Rajkumar described Blue Cross’ ambitious goals for moving providers to risk. “By the year 2023 every Blue Cross member will have a provider that is 100 accountable for total cost of care and quality, with downside risk,” he said. “We think we can get halfway there by next year. We will pass 30 percent within a matter of days. This is an initiative that started 18 months ago. The meta-goal is that we want healthcare cost growth to be slower than wage growth in North Carolina. That is a goal I think we can achieve by 2022, and then sustain it for a generation. That is the path to long-term affordability.”
To work on this transition, he said, Blue Cross has had to play at three different levels. One is large systems. There are 10 systems in North Carolina with revenues of over a billion dollars. “UNC has been the most committed partner and the first major system to take this step with us,” he said, “but we expect all 10 will be in our risk program, which we call Blue Premier, by next year.”
The second level is working with independent primary care physicians. “We are working hand-in-glove with Aledade, tremendous partners doing amazing work in North Carolina,” Rajkumar said. “The third layer is what we call advanced primary care. These are the disruptive players — Iora Healthcare, City Block, Galileo — that have a willingness to take total risk and operate with radically reduced panel sizes in primary care. My parents are primary care physicians and have panel sizes of 2,000. These guys have panel sizes of 250 to 300, so that unlocks an enormous amount of physician time. And they have best-in-class cost and quality performance.”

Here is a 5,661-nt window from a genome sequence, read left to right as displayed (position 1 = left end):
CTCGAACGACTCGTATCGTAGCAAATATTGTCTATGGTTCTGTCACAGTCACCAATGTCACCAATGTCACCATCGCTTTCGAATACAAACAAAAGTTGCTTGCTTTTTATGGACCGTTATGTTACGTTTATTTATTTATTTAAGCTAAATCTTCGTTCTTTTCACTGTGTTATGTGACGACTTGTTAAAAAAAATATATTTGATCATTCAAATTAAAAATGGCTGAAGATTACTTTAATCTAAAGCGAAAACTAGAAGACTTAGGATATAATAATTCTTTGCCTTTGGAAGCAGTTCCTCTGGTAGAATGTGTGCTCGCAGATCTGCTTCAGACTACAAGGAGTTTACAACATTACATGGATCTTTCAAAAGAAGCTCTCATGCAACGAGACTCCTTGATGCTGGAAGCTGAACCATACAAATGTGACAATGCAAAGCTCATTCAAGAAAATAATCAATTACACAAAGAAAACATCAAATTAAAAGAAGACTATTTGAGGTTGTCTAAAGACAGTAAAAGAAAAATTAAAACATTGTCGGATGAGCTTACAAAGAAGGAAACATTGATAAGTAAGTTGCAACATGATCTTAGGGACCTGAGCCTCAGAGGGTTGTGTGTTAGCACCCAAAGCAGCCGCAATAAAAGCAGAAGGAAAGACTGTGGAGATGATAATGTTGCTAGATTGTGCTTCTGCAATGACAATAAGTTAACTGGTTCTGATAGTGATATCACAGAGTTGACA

There are several things Blue Cross has learned along the way, Rajkumar explained: One is that the movement to downside risk matters. “To do that, we have had to make the alternative as unappealing as possible. In North Carolina, We have announced that our fee schedules are flat until physicians are willing to take a step into risk. We have tried to make quality measurement as simple as possible, and we have tried to build lasting and trusting relationships with these provider, including a commitment that as providers step into risk, we will begin to de-escalate our policies like prior authorization and post-service review – things that impede access to care. This has been one of the hardest things I have ever tried to do in my professional career, but it is nothing compared with what Dr. Burks has to do now. Because it is one thing to sign a contract, but actually re-engineering care is 10 times more difficult. The hard work is just beginning.”
Burks said one of the barriers to clinical transformation is getting physicians timely access to critical information. “None of us have built systems to get data to physicians in a way that will actually change behavior. That is the biggest issue. There is claims data, but we may not see it for months, so it doesn’t help change things. If we are asking providers to change, they need information back. That is a part that is difficult right now.”
Burks added that although UNC Health is seeking to join the movement from healthcare to health, the traditional ways it is measured for quality can be an impediment. “We are left with measures from national bodies that are traditional and not related to health. We can’t change because we have so many measures we have to comply with.”
Cohen admitted that the state government has a long way to go in terms of data infrastructure. “The capacity and sophistication of data at the state level is pretty weak,” she said. It is surprising how hard it is to use data created for one purpose for another, she noted. For instance, using data systems originally designed for fee-for-service to manage a population is messy and sometimes wrong. “We have to deal with that,” she added. “We are at the crawl stage of being able to use our data well.”